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Store's click and collect rejected

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PLANNING bosses have thrown out a Warrington supermarket’s plan for a “click and collect” service.
Members of the borough council’s planning committee decided the proposal at the Asda supermarket at Westbrook would be damaging to the amenities of nearby residents.
The scheme, which involved a 4.1 metre high canopy on the existing car park, was unanimously refused by the committee.
Nearby residents, supported by local councillor Keith Gleave (pictured) had lodged strong objections.
The proposal aimed to offer customers an alternative to online shopping, where goods would be ordered online and then delivered to the customer’s home.
It involved the loss of 12 parking spaces, although the facility was planned an under-used of the car park.
Cllr Gleave argued that the development result in a loss of residential amenity, an increase in effective retail selling space and the loss of parking spaces.
He likened the structure to a gazebo and accused the supermarket of “creeping development” on the site.
“This structure, measuring 4.5m high with 1m deep full-length advertising banners, would have been visible to residents of Westbrook Crescent and another eyesore from Asda. We are delighted that the Committee agreed with us.”
Nearby residents claimed the illuminated canopy would be out of keeping with the area, having an adverse effect on residential amenity.
They also claimed the site was inappropriate because it was close to a tight junction.
Officers are recommended the plan be approved, although they admitted there was no evidence to suggest that “click and collect” shopping would result in either higher or lower traffic levels.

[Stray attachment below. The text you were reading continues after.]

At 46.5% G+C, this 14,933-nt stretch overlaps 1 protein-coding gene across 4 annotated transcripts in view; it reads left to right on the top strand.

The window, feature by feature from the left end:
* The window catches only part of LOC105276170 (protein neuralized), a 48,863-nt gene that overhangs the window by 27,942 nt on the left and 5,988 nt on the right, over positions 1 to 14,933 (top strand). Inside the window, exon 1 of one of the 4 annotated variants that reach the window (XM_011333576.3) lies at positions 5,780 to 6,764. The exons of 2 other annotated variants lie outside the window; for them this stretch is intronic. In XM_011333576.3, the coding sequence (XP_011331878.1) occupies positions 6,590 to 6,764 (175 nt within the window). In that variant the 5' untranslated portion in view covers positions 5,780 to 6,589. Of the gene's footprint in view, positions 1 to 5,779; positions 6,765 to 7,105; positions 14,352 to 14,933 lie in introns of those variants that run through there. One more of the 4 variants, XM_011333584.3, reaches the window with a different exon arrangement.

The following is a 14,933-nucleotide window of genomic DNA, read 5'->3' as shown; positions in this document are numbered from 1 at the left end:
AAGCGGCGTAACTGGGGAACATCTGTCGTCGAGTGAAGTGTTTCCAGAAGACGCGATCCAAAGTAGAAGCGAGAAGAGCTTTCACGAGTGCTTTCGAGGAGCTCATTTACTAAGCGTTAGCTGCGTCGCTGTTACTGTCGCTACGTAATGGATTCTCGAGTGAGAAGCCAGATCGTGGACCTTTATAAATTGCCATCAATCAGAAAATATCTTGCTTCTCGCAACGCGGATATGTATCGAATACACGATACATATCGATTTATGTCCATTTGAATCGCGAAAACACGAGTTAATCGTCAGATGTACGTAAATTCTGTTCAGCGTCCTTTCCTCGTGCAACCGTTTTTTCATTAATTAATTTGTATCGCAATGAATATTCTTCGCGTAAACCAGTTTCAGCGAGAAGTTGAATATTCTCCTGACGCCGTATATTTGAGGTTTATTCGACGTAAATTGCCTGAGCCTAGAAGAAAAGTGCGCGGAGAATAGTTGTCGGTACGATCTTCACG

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8 Comments

  1. It is great the worries and real concerns of local residents are increasingly being taken into consideration by Members of the borough council’s planning committee. This is welcome change and the Members from all political parties should be thanked for making it.

  2. One of the greatest concerns of the people of Warrington is that the town’s planning officers are so out of touch with not only residents views but also in this instance the views of the planning committee. They often make recommendations contrary to the Local Plan and seniors have been rail-roaded by the Ombudsman for being ‘misleading’. If our councillors are to be truly receptive to the voice of the people then they need to address the shortcomings in the planning dept. The planning committee will all be aware that this particular decision – because it is contrary to planning officers recommendation – can be more easily challenged.

  3. The Ombudsman railroaded (= coerce or rush someone into doing something they were unwilling to do) no one in the council. The LGO rightly decided officers had been misleading, not once but three times in the last decade on different cases. Nothing seems to change. Some officers were even economical with the truth. They mislead, as you say Sha, not only residents but also Members and until this flaw in the planning department make up is put right we will be the loosers. How to do so is the question – by selective cull or clean sweep? Whichever it is the planning department needs to start providing the Members with factually proper briefings so that decisions can be made by Members on behalf of the Council which are not portrayed as either or options, as has been the case so often in the past.

  4. “How to do so is the question – by selective cull or clean sweep?” I don’t think it would be fair for everyone in the planning dept to lose their jobs due to the actions of others. The LGO identified who had been misleading, one would have expected the cull to start there. But there has been no change and those who have been found by the LGO to be ‘misleading’ and ‘economical with the truth’ are still in office. Whilst this situation is allowed to continue how can the public have confidence in the planning system?

  5. I don’t live in the area so I’m not aware of the details. But I am quite content to accept the local residents did not raise their objections if it is as simplictic as you seem to believe. I doubt also the local Councillor Ken Gleave would have raised “strong objections” if it just amounted to “loosing a few car parking spaces” equating to “a loss of local amenities”.

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